An increasing number of employers are recognising the importance of attracting women to their workplace in the first instance and then retaining their female talent when they have children. Part of their approach is to listen to their employees needs in the form of engagement surveys, performance reviews and informal conversations, and then introduce family friendly policies and initiatives. Often they are introduced as a tangible reflection of company values such as innovation, empowerment, ownership, and performance excellence. Such practices allow both male and female staff with families to find a way to balance their professional and personal lives.
Offering maternity coaching is one way of showing employees that they are valued and that their employer understands that they may have different needs during this particular period in their lives. The benefits of coaching are numerous but include improved retention rates, better engaged staff, and increased productivity, in addition to being a useful recruitment tool for potential employees.
Coaching raises awareness about behaviours and actions. Enhanced awareness leads to a solid sense of responsibility, which is key to performance. Building a foundation of responsibility, where employees have a genuine sense of ownership, can be critical to business success.
In partnership with the employer, we agree the goals and scope of the programme as well as how success will be measured and reviewed. Maternity Coaching programmes are typically done over the course of three 1:1 sessions. The first one to take place prior to the commencement of maternity leave, the second to take place approximately 6 weeks before the woman returns to work and the final one takes place within 4-6 weeks of returning to work. The structure ensures the woman feels supported before, during and after her maternity leave.
- Session 1 allows time to think about her intentions before the baby arrives for example, what are her plans for returning to work, will she be going back full or part time, will it be to the same role and with regard to all of this, what concerns does she have. Spending time articulating these intentions before the baby arrives is a useful exercise and often triggers previously unknown thoughts and ideas.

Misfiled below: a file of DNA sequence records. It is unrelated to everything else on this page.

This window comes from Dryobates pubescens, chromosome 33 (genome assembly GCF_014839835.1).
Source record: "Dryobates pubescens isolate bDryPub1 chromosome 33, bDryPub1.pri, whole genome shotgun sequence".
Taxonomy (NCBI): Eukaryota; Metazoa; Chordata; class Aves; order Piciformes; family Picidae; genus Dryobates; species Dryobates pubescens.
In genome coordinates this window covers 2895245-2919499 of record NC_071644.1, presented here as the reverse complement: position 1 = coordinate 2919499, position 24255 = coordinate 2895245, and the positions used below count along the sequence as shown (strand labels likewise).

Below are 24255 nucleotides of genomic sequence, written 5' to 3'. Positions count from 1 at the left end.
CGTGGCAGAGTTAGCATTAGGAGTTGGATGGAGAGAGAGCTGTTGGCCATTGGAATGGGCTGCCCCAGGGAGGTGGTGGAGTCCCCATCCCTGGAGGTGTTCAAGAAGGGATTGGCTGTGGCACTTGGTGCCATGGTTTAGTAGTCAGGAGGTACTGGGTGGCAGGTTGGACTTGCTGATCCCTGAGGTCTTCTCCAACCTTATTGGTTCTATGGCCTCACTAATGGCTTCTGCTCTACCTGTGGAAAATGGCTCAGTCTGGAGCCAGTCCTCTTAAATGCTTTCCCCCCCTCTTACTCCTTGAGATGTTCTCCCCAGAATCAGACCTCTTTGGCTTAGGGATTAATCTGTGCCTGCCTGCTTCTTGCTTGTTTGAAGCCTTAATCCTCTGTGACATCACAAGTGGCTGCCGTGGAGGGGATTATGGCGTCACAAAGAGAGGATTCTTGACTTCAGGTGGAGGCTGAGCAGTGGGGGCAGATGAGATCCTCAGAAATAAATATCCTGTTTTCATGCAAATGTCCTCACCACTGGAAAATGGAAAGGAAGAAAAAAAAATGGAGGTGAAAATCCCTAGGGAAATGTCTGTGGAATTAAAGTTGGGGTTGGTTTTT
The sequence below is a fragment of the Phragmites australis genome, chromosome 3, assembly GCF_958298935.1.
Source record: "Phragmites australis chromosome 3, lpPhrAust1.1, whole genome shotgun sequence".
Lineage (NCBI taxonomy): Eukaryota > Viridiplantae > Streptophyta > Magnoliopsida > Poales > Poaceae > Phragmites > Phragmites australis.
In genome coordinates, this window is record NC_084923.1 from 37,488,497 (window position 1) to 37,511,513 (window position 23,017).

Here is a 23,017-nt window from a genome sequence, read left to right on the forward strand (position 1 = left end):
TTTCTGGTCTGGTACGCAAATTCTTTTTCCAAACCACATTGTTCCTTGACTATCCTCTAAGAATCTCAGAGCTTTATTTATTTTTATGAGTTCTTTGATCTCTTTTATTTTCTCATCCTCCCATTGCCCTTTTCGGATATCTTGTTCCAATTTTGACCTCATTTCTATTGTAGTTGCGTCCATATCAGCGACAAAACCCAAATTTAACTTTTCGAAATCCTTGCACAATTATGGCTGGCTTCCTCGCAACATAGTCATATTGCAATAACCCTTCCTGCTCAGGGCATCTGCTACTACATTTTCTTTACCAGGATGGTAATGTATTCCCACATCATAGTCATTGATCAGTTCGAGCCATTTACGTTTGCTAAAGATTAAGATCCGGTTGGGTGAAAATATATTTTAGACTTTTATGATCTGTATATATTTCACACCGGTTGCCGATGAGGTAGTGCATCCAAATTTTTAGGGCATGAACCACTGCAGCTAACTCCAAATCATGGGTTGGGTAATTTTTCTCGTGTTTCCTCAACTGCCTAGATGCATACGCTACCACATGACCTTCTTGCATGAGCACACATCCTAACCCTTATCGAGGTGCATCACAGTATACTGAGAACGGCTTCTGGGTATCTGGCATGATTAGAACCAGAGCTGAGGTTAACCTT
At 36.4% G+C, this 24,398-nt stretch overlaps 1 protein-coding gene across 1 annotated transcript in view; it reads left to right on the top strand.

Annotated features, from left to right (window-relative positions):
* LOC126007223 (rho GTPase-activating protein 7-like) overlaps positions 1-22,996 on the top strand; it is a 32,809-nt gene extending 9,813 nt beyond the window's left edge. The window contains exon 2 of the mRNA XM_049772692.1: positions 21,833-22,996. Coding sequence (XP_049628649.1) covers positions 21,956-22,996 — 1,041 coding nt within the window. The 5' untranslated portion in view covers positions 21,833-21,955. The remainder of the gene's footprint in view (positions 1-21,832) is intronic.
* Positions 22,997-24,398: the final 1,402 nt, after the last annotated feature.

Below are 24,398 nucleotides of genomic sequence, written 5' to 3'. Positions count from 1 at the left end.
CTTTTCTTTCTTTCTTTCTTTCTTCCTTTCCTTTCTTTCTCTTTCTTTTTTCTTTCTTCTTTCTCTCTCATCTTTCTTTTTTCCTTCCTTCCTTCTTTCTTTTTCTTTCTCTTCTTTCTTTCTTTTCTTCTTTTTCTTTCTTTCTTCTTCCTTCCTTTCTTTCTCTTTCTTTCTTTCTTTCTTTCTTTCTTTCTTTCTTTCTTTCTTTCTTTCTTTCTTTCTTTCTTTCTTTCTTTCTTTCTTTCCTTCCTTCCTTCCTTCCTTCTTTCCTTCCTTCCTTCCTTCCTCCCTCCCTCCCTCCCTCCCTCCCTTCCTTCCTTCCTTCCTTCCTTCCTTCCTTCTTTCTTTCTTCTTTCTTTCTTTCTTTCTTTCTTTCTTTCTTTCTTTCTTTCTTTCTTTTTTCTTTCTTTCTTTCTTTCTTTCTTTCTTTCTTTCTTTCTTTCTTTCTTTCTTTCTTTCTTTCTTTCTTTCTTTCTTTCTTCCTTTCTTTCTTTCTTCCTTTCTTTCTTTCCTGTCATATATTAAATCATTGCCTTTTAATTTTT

- Session 2 is an opportunity for the woman to begin mentally transitioning back to the workplace. Again, through thoughtful and non-judgemental questioning, we review our initial conversation and explore if those intentions still hold true or if something has changed. Together, we design an action plan for the remaining few weeks of maternity leave and into the first month or so back at work.
- Session 3 is a review session to encourage, re-assess, re-evaluate and re-focus. It is typically a supportive yet challenging conversation and reflects on former intentions and action plan, against the reality of where she is now.
Some women feel that three sessions is sufficient, some choose to continue coaching in a private capacity, and some employers choose to extend the programme to provide further support.
Coaching complements other company support structures such as training, performance management or mentoring. It provides employees with access to someone who is independent, not tied up in the politics or history of the business and motivated solely to facilitate the employee to achieve their goals.